On the TerViva website, it says that I have familiarity with “the nexus of agriculture and energy”. Just what is that nexus? There are two ways of thinking about it: agriculture as energy supplier and agriculture as energy user.
Ag as Energy Supplier
This topic has gotten much mainstream discussion over the last several years. There are numerous public companies and start-ups working on “bioenergy”, loosely defined as electricity and transportation fuels created from “biomass”, itself defined as a collection of organic non-fossil materials (e.g., commodity crops, forest residue, organic waste, dedicated energy crops).
One type of bioenergy, biofuels, is already a big business in the US. Our largest crop by acreage is corn, and about 40% of it is used to make ethanol. Our second largest crop by acreage, soybean, is popular with biodiesel producers because of its high quality vegetable oil. The use of these two crops for bioenergy has triggered a debate over “food vs. fuel”. That’s a topic for its own post. But briefly, what’s our philosophy about the use of crops for bioenergy? We think it’s an excellent idea in theory that has to been implemented well in practice. In other words, for each bioenergy technology, the positives have to significantly outweigh the negatives.
For better or for worse, the current US legislation for biofuels, RFS2, takes into account only some of the factors. We like pongamia for bioenergy because we believe it’s “best-in-class: it more than checks the box on cost, land, and carbon. A gallon of US pongamia fuel will cost $3.00 or less to produce. We are growing pongamia on land that’s no longer suited for prime ag. And because pongamia is a tree, our orchards permanently sink an estimated 10 tons of carbon per year — potentially making pongamia a source of carbon-negative energy.
Ag as Energy User
Far less discussed is agriculture’s consumption of energy. Ag is not a huge consumer of energy – it represents 3-4% of energy use in developed countries and 4-6% of energy use in developing countries. That energy is consumed in two forms: directly via agriculture crop cultivation and processing, and indirectly via the production of chemical fertilizers and pesticides.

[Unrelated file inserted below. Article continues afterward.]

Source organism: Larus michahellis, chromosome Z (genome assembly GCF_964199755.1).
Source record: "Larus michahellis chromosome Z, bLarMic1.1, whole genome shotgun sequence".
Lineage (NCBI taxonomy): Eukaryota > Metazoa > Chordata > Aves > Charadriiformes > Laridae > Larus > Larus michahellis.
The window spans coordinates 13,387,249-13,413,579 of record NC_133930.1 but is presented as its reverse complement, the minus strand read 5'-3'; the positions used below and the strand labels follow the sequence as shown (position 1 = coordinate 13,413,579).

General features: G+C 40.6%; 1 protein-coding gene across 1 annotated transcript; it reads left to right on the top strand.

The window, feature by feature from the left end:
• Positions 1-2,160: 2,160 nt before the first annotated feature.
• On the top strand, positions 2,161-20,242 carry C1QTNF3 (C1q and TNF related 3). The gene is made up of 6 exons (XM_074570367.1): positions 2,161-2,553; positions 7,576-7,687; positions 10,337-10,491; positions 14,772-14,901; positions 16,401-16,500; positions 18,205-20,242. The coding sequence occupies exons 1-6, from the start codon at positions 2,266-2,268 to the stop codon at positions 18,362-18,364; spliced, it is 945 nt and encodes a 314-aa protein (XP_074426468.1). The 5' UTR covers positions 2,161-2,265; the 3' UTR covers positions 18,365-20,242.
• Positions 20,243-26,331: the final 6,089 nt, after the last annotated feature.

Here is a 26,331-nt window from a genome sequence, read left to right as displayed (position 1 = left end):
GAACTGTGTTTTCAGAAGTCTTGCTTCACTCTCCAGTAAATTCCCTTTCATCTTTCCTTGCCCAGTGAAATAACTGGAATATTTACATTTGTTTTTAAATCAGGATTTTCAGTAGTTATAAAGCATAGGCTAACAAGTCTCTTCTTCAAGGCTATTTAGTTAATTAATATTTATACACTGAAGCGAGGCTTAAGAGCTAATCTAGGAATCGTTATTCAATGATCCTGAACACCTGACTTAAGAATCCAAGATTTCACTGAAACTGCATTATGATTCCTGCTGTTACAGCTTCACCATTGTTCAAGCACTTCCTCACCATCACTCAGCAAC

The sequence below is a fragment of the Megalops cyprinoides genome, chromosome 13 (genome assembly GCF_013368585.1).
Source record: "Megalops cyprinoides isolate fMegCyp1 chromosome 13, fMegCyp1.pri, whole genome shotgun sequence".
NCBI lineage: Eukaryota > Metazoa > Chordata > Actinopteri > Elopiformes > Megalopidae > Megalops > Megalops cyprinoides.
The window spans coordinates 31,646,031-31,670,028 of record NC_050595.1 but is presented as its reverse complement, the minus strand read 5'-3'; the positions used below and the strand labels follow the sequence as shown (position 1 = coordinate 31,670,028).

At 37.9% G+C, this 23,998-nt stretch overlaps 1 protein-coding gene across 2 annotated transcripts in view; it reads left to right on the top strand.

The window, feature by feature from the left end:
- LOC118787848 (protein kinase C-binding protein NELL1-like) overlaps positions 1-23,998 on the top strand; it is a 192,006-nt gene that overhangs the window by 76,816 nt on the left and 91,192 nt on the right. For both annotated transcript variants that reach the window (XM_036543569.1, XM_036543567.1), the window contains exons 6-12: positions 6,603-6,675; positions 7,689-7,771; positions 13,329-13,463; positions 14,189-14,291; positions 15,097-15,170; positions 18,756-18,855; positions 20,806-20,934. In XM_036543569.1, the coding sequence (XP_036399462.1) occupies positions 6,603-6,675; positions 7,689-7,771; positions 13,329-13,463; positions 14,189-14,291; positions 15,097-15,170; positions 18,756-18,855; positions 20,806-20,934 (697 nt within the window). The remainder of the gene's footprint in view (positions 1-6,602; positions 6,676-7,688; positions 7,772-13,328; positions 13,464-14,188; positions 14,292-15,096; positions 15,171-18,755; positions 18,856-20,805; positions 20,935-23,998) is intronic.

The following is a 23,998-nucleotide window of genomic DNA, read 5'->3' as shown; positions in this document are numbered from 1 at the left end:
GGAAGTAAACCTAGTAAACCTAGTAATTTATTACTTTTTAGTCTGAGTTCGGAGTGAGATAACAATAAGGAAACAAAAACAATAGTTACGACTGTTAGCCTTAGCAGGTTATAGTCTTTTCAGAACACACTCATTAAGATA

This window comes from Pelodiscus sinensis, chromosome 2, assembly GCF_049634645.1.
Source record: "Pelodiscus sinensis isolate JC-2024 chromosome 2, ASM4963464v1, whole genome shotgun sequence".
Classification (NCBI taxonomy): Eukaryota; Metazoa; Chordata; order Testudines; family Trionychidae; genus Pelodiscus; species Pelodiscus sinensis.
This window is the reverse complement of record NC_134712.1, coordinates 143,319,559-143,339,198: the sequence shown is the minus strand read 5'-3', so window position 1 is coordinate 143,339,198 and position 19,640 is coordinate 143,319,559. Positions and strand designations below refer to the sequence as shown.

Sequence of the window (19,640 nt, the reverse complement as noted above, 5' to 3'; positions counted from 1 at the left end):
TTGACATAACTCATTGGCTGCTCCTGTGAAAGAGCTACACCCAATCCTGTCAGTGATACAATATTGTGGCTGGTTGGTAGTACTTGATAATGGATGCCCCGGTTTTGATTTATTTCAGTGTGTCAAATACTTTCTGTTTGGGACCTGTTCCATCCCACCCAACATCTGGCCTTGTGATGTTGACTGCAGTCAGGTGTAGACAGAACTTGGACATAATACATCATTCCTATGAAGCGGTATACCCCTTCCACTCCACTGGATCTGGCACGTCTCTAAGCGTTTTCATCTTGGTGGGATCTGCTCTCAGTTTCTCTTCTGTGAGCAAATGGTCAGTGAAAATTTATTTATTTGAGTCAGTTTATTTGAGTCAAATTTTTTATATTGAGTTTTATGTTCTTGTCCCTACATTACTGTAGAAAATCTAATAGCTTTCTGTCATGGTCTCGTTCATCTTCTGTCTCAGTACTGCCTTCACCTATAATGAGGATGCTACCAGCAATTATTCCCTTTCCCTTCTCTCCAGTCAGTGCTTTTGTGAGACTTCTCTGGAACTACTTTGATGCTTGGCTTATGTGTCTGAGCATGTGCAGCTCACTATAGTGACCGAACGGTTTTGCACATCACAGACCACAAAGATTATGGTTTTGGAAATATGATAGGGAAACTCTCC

But energy use in agriculture is becoming more important. The world is looking for more arable land, and we’re turning toward Africa and Asia to find it. On those continents, ag land has had lower productivity, in part because of a lack of direct and indirect energy. To put it another way, the more energy we put into land, the more we get out of it. And if we want to improve farmland productivity in developing countries — where ag is already a whopping 30% of GDP on average — we’ll need to produce more energy.
Recently, developing countries have made significant improvements in electrification (e.g., power plants, transmission infrastructure) and household energy systems (e.g., cookstoves, solar water heaters). But comparatively fewer initiatives have targeted energy supply for agriculture.
Enter bioenergy: we can use agriculture to produce energy for agriculture. There’s lots of potential. Let’s examine our favorite crop, pongamia, in this vein.
Easily extracted via basic crushing equipment, pongamia oil is not a perfect substitute for diesel, because raw pongamia oil (like other raw vegetable oils) contains water and gums. But it can be used on a limited basis in tractors and generators, and improvements in this regard are being made. Cummins, the large engine manufacturer, built a special generator that runs on raw pongamia oil to power a rice mill in a remote Indian village. For great video on this project, check out this link: http://bit.ly/1aYVXKO.
In the future, we’d like to see pongamia used in developing countries not just as a large-scale commercial crop, but on a smaller scale too – where in a polyculture setting, pongamia provides the energy for food crop cultivation and also provides animal feed for livestock.
Back here in the US, pongamia oil could also be used in agriculture contexts. One of our Florida landowner partners currently uses 20% biodiesel in its irrigation pumps. Another one is working with us to see if pongamia oil could be used as a substitute for expensive, petroleum-based mineral oil for crop spraying. Citrus growers have been spraying more and more mineral oil as a part of their efforts to combat citrus greening disease.
Agriculture often gets discussed as a producer of energy (e.g. biofuels), but agriculture itself requires increasing amounts of energy, and with some investment and planning could provide itself with that energy.
Naveen is TerViva’s CEO. For this blog post, he borrowed liberally from some great thoughts put together by the FAO (see http://bit.ly/1fiCjuP).